Valorant (2023) Review
- Story And Setting
- Visuals And Performance
Despite its rather young age, Valorant has quickly risen the ranks to become a foundational part of the FPS genre. And by flawlessly combining top-notch mechanics from several rivals, it’s clear to understand the game’s mass success.
- Intriguing Lore
- Strong Gunplay
- Great Maps
- Vibrant Art Style
- Proper Optimization
- Consistent Updates
- Weapon Balancing
- Intrusive Anti-Cheat Software
- Egregious Cosmetic Prices
After the massive success of League of Legends, the team at Riot Games decided to try their luck yet again by breaking into and redefining another genre. But this time the competition was much more intense, and they had to go up against the likes of Counter-Strike, Call of Duty, Overwatch, and Rainbow Six Seige in an already saturated market.
However, against all odds, Riot managed to find a specific spot in the industry and launched Valorant, their competitive FPS title. As an underdog, this project garnered heaps of attention from both the media and the public. And looking back at it now, it seems Riot indeed hit the jackpot, as the game has become a staple in the industry, attracting millions of monthly players, conducting tournaments, and always staying trendy with regular updates.
Story And Setting
You’d think that a multiplayer-only shooter wouldn’t have any interesting narrative, but surprisingly enough the devs have managed to introduce a somewhat basic storyline to the whole thing. The story takes place in a universe where two different Earths exist, Alpha and Omega, as well as a mysterious substance known as Radianite. Alpha Earth has a lot of Radianite, while Omega does not, and so the central conflict is based on the acquisition of this substance.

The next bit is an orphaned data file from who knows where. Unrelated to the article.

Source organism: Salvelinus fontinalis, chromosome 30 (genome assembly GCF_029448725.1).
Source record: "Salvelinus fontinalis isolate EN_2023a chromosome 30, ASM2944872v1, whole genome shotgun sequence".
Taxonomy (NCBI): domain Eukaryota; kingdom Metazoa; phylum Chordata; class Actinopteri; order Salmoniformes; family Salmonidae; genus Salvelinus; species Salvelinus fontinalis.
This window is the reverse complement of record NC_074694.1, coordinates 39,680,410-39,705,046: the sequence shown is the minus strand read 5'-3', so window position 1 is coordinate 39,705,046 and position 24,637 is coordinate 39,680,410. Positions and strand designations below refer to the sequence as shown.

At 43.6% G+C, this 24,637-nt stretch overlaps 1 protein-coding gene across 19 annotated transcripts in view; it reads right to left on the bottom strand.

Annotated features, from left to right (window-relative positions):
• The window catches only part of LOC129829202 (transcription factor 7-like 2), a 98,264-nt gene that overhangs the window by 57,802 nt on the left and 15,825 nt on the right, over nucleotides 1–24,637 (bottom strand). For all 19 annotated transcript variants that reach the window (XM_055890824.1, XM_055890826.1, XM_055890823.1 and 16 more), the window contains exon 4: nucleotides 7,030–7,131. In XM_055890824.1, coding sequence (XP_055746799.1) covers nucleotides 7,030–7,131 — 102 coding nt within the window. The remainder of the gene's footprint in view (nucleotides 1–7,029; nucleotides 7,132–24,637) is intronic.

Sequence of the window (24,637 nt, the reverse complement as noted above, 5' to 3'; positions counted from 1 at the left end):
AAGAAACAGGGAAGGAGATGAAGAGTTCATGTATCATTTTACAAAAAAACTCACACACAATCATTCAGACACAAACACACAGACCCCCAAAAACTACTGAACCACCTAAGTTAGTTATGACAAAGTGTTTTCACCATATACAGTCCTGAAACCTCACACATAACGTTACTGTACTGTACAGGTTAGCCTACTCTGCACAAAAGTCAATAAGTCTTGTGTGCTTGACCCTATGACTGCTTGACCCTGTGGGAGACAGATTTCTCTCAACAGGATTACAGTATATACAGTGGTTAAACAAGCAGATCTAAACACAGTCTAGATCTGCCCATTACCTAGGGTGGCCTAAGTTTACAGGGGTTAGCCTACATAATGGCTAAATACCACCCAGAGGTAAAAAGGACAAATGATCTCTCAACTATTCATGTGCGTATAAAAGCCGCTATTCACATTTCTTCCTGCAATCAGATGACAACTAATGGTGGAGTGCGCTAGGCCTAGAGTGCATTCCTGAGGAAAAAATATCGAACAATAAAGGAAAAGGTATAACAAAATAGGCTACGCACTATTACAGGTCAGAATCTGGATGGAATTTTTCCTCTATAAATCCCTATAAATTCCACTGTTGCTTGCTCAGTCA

That’s the most basic premise, and Riot has done a fantastic job of progressing this narrative over the game’s lifetime. They regularly showcase shorts where we learn more about the world and characters, and how the various different characters fit within it. Besides that, the maps’ design and the easter eggs within them reveal interesting yet vague parts of the story.
You can find a few tidbits of lore in the characters’ dialogue before and after each round, where they talk about their motives, backstory, and relationship with other agents. Overall, Riot has incorporated an intriguing narrative behind all of Valorant‘s gameplay, where you can learn as much or as little as you want. It’s always minor details that keep the players engaged and let them connect with their favorite agent.
Valorant brings the best of both worlds by combining the hero-class system of Overwatch with the gameplay loop of CS:GO. In a standard match, you can either play as Attackers or Defenders, and the first 5-player team to win 13 rounds wins the match. After each round, players will get credits based on their performance which they can use to buy weapons, abilities, and armor for the next one.
The Attackers’ objective is to either kill the enemy team or plant the Spike (which is basically your bomb) at the dedicated sites and protect it until it explodes. On the other hand, the Defenders must either defend the site until the timer ends or defuse the spike if planted by the Attackers. Once you play 12 rounds, you’ll reach the half-time after which the teams will switch sides.
To prevent the experience from getting stale, Valorant offers players to choose from 8 game modes – Unrated, Competitive, Swiftplay, Deathmatch, Spike Rush, Escalation, Replication, and Snowball Fight. It’s worth noting though that the first 5 of these are permanent modes, while the latter 3 are seasonal formats that are temporarily available.
Moving onto the hero system, the game has a selection of 21 completely unique agents. Each agent has 4 different abilities, including an Ultimate ability, which is basically the character’s final trump card. At round start, you can purchase all the abilities except the Ultimate, which automatically charges up as you get kills and play the objectives.
Besides that, the agents themselves are categorized into 4 types according to their playstyle and role in the team. Duelists are offensive agents meant to lead the charge into sites and get kills with their combat abilities, while Initiators can help teams gain control of areas on the map. Sentinels are defense experts for locking down areas and watching flanks as both defenders and attackers and finally, Controllers can divide up hostile territory to make it easier for their team to enter sites.